The evolution of enterprise IoT, despite rapid and ongoing technological innovation, is still very much in its fledgling stages. Recent research placed over 90 per cent of organisations in the planning phase when it came to the adoption of IoT solutions. Its potential, though, is demonstrated by the fact that by 2020 roughly 80 per cent of adoptions at that point will have progressed to the stage of either ‘proof of concept’ or “extensive implementation”.
Such solutions have arguably made a bigger splash in the consumer landscape than B2B to date, with connected fridges, cars and thermostats all resonating with the public. Yet the case for introducing IoT into the workplace is gaining in strength as solutions providers continue to innovate and push the boundaries of what such technologies can achieve.
The whole concept of IoT is that it can be anything organisations want and need it to be – all it takes is the right app or piece of code to be built around it. At this stage in its adoption though, many IT managers don’t necessarily understand the potential of IoT, while fears around data and network security persist, particularly in the wake of last year’s global cyber-attacks. However, such concerns aren’t projected to hold the market back for long, with IDC research predicting that global spending on IoT technologies is forecast to reach nearly $1.4 trillion by 2021.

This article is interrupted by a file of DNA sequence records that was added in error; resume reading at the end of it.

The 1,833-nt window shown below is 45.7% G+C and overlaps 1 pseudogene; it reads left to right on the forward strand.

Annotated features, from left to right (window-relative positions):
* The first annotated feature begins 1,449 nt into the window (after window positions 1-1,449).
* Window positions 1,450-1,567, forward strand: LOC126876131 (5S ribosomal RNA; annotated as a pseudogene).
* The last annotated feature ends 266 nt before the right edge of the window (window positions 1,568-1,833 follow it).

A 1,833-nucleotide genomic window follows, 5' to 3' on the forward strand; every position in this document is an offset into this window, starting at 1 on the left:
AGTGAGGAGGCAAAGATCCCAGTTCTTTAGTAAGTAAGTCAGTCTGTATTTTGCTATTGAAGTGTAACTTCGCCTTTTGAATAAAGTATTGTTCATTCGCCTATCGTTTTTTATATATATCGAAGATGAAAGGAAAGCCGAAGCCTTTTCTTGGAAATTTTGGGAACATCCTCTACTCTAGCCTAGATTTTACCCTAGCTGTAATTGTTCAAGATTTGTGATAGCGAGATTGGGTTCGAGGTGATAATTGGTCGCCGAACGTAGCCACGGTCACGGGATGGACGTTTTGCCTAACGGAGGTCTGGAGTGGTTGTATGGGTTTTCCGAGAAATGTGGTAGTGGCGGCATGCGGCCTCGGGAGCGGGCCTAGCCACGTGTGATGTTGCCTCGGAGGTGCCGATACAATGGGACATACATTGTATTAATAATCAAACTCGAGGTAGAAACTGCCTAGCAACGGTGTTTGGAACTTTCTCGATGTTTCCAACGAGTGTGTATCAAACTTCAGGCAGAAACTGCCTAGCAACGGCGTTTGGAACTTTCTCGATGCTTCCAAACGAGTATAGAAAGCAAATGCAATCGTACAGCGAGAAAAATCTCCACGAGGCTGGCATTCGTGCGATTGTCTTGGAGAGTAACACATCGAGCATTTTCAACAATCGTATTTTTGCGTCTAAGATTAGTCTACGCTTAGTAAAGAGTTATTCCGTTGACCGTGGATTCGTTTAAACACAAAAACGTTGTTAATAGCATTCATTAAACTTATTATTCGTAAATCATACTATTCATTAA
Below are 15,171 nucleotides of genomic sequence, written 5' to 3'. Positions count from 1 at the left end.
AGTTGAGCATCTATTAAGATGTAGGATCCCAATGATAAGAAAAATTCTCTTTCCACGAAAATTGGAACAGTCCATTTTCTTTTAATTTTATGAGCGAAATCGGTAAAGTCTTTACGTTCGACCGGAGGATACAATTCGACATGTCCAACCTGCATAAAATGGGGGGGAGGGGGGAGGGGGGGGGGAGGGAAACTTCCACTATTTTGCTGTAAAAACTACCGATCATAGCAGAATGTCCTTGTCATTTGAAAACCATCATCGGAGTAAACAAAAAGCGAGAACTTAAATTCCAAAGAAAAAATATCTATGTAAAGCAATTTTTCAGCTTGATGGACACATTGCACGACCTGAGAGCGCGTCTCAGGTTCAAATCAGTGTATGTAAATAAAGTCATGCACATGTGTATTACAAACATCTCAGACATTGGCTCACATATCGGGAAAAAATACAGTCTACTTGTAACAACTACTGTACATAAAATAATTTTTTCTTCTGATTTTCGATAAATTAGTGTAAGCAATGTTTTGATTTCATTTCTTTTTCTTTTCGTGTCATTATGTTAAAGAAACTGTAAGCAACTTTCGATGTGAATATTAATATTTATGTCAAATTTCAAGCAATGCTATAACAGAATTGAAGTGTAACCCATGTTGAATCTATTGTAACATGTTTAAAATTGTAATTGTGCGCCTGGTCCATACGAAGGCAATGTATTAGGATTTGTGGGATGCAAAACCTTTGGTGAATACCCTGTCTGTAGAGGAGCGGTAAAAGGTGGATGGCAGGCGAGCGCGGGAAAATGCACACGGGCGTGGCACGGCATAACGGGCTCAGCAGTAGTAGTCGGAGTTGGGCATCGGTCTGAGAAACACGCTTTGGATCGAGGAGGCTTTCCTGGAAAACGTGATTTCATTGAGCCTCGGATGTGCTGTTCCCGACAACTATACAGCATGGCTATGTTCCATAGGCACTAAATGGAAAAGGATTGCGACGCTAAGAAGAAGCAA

For IoT to be adopted at the rate predicted, technology which does not overwhelm current or even legacy systems must be implemented. Mobile edge computing solves this. Such solutions offer processing power at the edge of the network, helping organisations with a high proportion of mobile workers to reduce operational strain and latency by processing the most critical data at the edge and close to its originating source
A logistics manager can feasibly monitor and analyse the efficiency of warehouse operations, for example, with important data calculations carried out in real-time, on location, and key data findings then sent to the cloud for centrally-located data scientists to analyse.The ability to take this further through mobile IoT solutions will help companies to improve efficiency elsewhere – take for example a warehouse employee benefitting from smart glasses, ensuring they can scan products hands-free and more safely (and accurately) manage logistics.
Operating systems will also play a crucial role in the progression of IoT in the professional world. Currently the focus is very much on writing software for iOS and Android – a smartphone-onus which again signifies the advanced stage of the consumer market. Yet the natural progression is for solutions providers to expand their focus to incorporate Windows 10 – this will serve as a catalyst in creating a greater number of solutions designed for professional use, which in turn will inspire more companies to turn their attention to developing IoT coding and apps to address different business needs.
It is only a matter of time until IoT becomes a major enabler for organisations across a number of sectors – with such game-changing potential, it’s important for IT managers to get ahead of the curve to understand how these technologies can empower their business.